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I am involved in an extracurricular university-affiliated activity for which I want to do an analysis involving computational fluid dynamics (CFD). There is a professor at my university who has much experience in this area and I would like to reach out to them to ask for suggestions on learning more about using CFD, and hopefully discuss it with them to get feedback on this particular project. I would also like to get involved in this professor’s research, however, this project would be a priority for me, so I would like to express that I would like help on this particular project as well as my interest in research.

I know the basic pointers for reaching out to a professor about research, but how can I express both of my requests at once? Would it be more effective to only request some guidance on the project? Would it come across rude asking for guidance as well as ask to get involved in their research?

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    Visit in office hours or make an appointment. Describe your project and broach your desire for guidance when you meet. – aparente001 Jan 7 '18 at 6:06
  • Some of my most fulfilling work with students came from those who were not in my classes. One of my teachers' treasures is a note that came with a small gift: "Thank you for helping me when I was not in your classes... when I need help the most." – Bob Brown Jan 7 '18 at 15:11
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I want to do an analysis involving computational fluid dynamics (CFD)...and I would like to reach out to [a professor] to ask for suggestions on learning more about using CFD, and hopefully discuss it with them to get feedback on this particular project.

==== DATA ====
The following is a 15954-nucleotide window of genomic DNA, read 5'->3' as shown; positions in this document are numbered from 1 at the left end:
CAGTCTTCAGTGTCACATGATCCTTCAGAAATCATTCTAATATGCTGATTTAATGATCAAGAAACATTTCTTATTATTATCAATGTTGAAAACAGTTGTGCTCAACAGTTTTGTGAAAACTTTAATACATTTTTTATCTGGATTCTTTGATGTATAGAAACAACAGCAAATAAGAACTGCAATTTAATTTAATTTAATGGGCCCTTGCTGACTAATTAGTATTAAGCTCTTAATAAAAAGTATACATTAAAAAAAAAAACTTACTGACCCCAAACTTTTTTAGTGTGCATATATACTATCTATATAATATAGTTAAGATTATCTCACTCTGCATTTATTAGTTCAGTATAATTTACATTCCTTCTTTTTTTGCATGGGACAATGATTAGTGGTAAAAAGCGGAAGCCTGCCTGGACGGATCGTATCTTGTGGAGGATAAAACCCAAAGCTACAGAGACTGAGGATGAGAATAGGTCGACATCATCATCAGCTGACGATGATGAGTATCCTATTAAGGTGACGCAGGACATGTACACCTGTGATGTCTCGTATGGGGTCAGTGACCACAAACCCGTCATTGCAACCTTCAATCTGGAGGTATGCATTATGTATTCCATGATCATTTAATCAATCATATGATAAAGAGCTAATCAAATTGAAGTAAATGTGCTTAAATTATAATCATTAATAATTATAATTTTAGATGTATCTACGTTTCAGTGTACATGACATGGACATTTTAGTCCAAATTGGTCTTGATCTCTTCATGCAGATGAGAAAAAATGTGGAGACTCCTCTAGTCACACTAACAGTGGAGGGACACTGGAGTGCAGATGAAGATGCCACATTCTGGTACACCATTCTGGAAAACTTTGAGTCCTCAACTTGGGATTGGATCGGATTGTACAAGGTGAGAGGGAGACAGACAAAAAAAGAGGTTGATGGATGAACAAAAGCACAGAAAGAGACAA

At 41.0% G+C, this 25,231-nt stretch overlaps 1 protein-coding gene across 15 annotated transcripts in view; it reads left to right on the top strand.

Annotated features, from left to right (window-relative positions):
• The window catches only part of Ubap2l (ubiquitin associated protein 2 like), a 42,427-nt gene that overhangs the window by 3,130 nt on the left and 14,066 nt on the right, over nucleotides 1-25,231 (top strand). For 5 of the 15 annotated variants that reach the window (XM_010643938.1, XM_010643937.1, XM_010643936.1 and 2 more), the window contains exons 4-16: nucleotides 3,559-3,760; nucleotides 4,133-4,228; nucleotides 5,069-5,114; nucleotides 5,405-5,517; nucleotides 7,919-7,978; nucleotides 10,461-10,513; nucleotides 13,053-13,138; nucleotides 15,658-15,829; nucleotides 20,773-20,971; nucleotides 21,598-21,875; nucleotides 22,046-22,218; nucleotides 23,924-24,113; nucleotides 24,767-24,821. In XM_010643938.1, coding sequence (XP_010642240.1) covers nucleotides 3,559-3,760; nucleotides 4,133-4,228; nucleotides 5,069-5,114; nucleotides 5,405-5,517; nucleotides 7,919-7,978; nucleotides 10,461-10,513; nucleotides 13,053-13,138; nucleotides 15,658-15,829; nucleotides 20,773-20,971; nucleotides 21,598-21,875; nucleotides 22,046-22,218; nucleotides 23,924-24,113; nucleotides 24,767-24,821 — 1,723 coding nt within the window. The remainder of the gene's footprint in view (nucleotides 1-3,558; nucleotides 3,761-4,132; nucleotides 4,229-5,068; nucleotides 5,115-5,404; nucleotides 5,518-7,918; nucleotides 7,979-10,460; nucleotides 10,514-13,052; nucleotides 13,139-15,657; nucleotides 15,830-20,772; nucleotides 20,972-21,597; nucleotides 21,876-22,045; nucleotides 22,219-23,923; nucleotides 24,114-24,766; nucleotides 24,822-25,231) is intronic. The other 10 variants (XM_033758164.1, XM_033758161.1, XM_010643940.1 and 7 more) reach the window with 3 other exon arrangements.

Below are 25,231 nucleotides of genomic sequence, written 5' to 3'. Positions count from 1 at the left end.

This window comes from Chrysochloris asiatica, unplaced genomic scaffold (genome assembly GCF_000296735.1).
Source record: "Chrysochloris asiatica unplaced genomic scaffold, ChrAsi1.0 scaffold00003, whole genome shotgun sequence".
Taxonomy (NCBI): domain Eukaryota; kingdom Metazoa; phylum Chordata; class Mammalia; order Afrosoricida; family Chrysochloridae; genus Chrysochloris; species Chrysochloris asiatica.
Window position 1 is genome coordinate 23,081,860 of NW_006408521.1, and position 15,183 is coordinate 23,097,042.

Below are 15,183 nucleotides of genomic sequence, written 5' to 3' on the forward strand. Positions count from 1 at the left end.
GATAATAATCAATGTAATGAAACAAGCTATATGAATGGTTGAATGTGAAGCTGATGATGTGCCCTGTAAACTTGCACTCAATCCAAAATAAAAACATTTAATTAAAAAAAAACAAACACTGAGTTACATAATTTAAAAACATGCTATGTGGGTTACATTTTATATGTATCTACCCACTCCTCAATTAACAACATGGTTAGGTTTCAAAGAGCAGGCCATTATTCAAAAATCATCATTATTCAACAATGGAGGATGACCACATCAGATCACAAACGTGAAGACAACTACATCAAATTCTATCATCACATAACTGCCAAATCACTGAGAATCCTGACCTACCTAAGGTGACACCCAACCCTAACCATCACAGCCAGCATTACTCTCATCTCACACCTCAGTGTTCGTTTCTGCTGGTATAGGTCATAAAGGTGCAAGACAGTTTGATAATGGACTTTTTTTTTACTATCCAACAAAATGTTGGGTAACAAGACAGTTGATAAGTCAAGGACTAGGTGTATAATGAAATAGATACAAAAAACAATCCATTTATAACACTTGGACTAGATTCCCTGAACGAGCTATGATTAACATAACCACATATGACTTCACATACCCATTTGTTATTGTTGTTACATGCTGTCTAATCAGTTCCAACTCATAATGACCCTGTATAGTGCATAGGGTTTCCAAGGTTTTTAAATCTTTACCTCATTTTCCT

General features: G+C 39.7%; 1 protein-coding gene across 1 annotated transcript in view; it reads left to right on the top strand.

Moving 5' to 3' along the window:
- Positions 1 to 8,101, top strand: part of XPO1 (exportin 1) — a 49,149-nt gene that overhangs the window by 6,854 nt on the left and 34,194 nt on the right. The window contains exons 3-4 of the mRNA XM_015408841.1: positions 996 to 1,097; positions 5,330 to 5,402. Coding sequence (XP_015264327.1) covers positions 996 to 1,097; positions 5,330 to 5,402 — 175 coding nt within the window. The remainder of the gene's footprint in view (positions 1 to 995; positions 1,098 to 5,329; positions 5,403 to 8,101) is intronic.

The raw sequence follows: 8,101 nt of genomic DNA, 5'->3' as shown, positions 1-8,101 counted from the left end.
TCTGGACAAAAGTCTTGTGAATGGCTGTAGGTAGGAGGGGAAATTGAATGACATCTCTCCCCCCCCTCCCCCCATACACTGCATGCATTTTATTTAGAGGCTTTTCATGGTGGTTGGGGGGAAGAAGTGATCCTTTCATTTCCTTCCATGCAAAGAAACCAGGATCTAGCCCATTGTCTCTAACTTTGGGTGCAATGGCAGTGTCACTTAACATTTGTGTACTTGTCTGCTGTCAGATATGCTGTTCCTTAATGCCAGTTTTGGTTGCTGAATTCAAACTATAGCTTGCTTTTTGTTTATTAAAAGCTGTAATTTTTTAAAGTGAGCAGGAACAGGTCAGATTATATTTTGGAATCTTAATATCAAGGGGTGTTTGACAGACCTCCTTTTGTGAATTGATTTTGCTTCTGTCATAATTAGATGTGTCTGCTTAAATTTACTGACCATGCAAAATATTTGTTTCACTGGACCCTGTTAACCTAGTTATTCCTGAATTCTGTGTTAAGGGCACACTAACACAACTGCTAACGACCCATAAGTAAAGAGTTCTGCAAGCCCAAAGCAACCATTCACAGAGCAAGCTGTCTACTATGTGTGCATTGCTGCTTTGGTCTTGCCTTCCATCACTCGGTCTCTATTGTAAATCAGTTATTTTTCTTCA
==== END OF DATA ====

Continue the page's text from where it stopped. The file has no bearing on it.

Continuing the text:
As mentioned already, "Visit in office hours or make an appointment." Once you have demonstrated your abilities to the professor, you'll be in a stronger position to:

get involved in this professor’s research

Although you won't express "both of [your] requests at once," you can present both of your requests in a short time frame. If this isn't an option, then start by discussing CFD and mention that you'd be interested in working with the professor at the end.

Would it be more effective to only request some guidance on the project?

If you ask for both at the same time, then the professor mightn't know your strengths. Whereas, asking later lets you demonstrate yourself first.

Would it come across rude asking for guidance as well as ask to get involved in their research?

It isn't rude. You can ask for guidance and the professor can say "no." You can offer to be involved in their research and they can again say "no."

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